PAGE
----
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Small mirrors, major advances

MEMS micromirror that can tip/tilt in two directions and additionally curve the central element. The size of the die is 3mm x 3mm. Photo: Paul Thrane / SINTEF

SINTEF is developing tiny steerable mirrors that can be used for everything from taking accurate 3D images of Mars, to wireless charging and LiDAR applications in autonomous vehicles. The micromirrors are very small, but their future significance will be enormous.

Researchers at SINTEF are developing small, mobile mirrors made of silicon – the same material that we use to make for example solar cells and microprocessors in our computers.

We recently used a micromirror to take accurate 3D images as part of a project for the European Space Agency (ESA), which needs a compact and very accurate 3D camera for use on Mars. We used the mirror to create a variety of different patterns using a laser beam. By decoding changes in the patterns, we captured 3D information to an accuracy of less than 0.1 mm, or slightly greater than the width of a human hair.

Micromirrors to Mars 

Factors such as size, weight, speed, robustness and energy consumption are key to the use of micromirrors in space. Size and weight matter because it is very expensive to send anything to Mars. Speed is key because it is vital to take 3D images rapidly in order to guide sample collection in real time or observe objects in motion.

The mirrors can be moved with the aid of piezoelectric materials, which trigger movement when a voltage is applied. Since movement is integrated into the mirror elements, no external motors are required, making them more durable and able to withstand more stress. Moreover the mirrors have extremely low energy consumption and have a small footprint.

Low energy consumption makes our technology highly competitive. This is important because in space you can’t just plug your device into the mains. Such considerations are also important in other sectors. For example, autonomous drones fitted with sensors also have to operate for long periods before recharging their batteries.

Micromirrors with multiple applications 

There is a link between the size of micromirrors and how fast and how much they can move. Increasing one of these parameters normally means a reduction in the other. At SINTEF we make mirrors across most of this parameter space, including fast and rigid mirrors with resonance frequencies of about 10 kHz, as well as those with large deflections and lower resonance frequencies of a couple of hundred hertz.

MEMS micromirrors that tip/tilt along one direction upon voltage application. The size of each die is 9mm x 9mm. Photo: Mari Aftret Mørtvedt / SINTEF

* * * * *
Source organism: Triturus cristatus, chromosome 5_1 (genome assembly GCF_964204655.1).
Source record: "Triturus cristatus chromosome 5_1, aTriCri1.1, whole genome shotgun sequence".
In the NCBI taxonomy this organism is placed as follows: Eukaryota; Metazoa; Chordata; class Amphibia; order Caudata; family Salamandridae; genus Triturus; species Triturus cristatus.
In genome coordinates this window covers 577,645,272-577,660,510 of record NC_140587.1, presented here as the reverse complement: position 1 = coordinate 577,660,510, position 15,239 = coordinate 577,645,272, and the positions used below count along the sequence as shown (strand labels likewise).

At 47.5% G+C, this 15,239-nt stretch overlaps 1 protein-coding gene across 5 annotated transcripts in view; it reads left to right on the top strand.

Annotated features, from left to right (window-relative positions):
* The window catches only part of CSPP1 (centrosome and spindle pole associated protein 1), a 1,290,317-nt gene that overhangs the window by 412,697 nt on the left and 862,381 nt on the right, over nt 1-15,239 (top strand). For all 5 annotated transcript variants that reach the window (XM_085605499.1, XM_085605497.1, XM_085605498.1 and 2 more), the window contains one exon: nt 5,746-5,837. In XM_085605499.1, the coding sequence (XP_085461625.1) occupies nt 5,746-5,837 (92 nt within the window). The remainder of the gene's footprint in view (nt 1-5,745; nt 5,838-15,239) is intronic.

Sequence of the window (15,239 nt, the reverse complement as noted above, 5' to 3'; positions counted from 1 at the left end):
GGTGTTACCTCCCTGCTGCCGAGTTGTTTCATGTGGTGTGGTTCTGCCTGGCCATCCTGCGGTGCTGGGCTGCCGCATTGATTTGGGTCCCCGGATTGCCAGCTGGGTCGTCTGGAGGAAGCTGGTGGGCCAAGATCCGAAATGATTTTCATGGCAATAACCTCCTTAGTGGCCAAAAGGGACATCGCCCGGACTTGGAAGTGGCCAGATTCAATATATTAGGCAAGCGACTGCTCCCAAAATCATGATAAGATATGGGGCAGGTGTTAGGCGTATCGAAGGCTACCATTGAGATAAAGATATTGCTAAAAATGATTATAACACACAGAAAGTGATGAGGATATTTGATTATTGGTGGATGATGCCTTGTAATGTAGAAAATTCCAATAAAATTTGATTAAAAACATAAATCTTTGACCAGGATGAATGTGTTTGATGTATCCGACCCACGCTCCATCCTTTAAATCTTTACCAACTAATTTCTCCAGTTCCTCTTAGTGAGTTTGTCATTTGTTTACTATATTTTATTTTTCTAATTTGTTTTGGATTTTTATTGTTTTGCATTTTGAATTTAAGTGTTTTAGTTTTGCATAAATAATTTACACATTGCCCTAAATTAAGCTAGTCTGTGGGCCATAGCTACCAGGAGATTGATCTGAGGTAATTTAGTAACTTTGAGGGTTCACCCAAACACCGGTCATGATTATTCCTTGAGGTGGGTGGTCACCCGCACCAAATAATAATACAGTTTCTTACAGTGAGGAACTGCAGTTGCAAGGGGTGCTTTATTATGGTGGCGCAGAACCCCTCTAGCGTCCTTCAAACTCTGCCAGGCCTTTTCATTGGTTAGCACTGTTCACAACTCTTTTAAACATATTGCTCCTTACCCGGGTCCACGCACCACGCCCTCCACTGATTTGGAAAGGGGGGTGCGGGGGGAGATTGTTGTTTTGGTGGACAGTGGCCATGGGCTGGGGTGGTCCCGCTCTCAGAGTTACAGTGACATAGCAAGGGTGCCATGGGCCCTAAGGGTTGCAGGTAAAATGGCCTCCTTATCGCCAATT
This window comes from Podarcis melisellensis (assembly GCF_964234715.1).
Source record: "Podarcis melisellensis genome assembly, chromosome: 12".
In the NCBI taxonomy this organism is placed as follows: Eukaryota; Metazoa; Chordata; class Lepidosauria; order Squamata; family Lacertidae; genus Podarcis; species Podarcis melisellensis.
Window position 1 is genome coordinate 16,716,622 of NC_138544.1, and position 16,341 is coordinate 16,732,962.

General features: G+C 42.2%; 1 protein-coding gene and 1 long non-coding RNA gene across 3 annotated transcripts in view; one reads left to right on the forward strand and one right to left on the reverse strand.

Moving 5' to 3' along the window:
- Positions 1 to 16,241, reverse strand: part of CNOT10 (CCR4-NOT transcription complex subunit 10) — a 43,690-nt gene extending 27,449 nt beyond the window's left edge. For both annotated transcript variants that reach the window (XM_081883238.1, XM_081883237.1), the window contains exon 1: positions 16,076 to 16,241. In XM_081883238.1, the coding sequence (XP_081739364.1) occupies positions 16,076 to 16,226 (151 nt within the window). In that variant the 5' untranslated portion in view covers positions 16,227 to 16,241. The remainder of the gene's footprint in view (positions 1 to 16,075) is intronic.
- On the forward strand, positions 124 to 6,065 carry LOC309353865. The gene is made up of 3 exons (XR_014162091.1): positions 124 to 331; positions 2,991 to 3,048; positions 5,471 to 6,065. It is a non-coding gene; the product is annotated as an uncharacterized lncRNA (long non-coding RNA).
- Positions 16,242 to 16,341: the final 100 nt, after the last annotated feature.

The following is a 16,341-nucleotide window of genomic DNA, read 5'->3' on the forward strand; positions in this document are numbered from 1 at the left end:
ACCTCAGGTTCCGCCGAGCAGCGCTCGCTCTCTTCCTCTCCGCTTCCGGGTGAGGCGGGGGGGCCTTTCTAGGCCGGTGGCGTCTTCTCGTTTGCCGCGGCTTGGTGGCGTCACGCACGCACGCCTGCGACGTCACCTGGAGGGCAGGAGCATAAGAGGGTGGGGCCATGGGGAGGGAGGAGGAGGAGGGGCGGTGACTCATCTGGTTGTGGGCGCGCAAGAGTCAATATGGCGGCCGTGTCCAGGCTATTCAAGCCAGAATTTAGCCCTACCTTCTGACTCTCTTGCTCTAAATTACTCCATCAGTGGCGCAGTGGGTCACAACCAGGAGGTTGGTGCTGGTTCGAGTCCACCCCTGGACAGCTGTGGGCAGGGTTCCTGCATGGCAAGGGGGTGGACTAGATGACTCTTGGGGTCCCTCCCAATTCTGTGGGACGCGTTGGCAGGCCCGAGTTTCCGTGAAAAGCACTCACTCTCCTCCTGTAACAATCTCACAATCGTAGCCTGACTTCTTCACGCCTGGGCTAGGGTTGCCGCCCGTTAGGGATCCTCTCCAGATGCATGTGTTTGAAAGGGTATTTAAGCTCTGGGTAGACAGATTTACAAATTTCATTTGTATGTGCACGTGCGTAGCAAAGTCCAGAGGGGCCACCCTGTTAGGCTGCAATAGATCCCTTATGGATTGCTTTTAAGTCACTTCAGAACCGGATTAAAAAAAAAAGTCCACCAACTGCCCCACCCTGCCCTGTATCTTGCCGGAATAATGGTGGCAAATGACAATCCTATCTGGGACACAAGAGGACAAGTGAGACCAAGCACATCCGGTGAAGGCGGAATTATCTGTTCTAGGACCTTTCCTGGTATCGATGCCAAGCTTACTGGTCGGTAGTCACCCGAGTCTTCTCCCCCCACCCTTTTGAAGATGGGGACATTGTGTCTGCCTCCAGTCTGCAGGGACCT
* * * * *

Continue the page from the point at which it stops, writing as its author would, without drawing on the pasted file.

We are also looking into other micromirror applications. One example is their use in wireless optical communications, where they are used accurately to guide laser beams that enable high-speed optical communication without the need for a costly optical fibre infrastructure. Another is their use in laser-based wireless charging. Here, micromirrors are used to focus the beam onto the target device that requires charging, such as a wireless sensor. Charging commences when the beam establishes contact.

Micromirrors have many other exciting applications for future technologies. For example, they are important components of LiDAR systems. LiDAR is an optical remote measurement technique used to obtain rapid measurements of the location of, and distance to, physical objects such as autonomous vehicles. They may also be important components of low-energy projectors such as those used in augmented reality (AR) and virtual reality (VR) headsets.

Contact us if you have any questions about how you can use micromirrors in your business.

Combining MEMS mirrors with advanced micro- and nanostructured surfaces

SINTEF is currently exploring the radical light shaping possibilities recently enabled by Optical MetaSurfaces (OMSs): Revolutionary ultrathin arrays of subwavelength resonant dielectric or plasmonic nanostructures that are intentionally designed to provide pointwise control of all the degrees of freedom of transmitted/reflected light - phase, polarization, amplitude, and dispersion (see insert in the figure below).

Micro-mirrors with nanostructures (metasurfaces). Photo: Paul Thrane / SINTEF

SINTEF integrates OMS with advanced piezoelectric thin-film PZT, thereby offering strong and rapid (>kHz) modulations of the optical properties in ultra-compact form factors (< 1cm3) while using ultra-low power (∼100 nW). This allows e.g. for the creation of varifocal tunable lenses (i.e. zoom-lenses) by displacing two metalenses relative to one another. One of our lenses has been written about in Laser Focus World. In collaboration with the University of Southern Denmark (SDU) we have used the platform to explore many more advanced paradigms for light control:

  • Meng, Chao, et al. "Dynamic piezoelectric MEMS-based optical metasurfaces." Science Advances 7.26 (2021): eabg5639.
  • Meng, Chao, et al. "Full-range birefringence control with piezoelectric MEMS-based metasurfaces." Nature communications 13.1 (2022): 2071.
  • Ding, Fei, et al. "Electrically tunable topological phase transition in non-Hermitian optical MEMS metasurfaces." Science Advances 10.5 (2024): eadl4661.
  • Thrane, Paul CV, et al. "MEMS tunable metasurfaces based on gap plasmon or Fabry–Pérot resonances." Nano letters 22.17 (2022): 6951-6957.
  • Dirdal, Christopher A., et al. "MEMS-tunable dielectric metasurface lens using thin-film PZT for large displacements at low voltages." Optics Letters 47.5 (2022): 1049-1052.
  • Dullo, Firehun, et al. "Metasurface lens that is converging or diverging depending on transmission direction enables ultra-compact MEMS tunable reflective lens." arXiv preprint arXiv:2402.02755 (2024).

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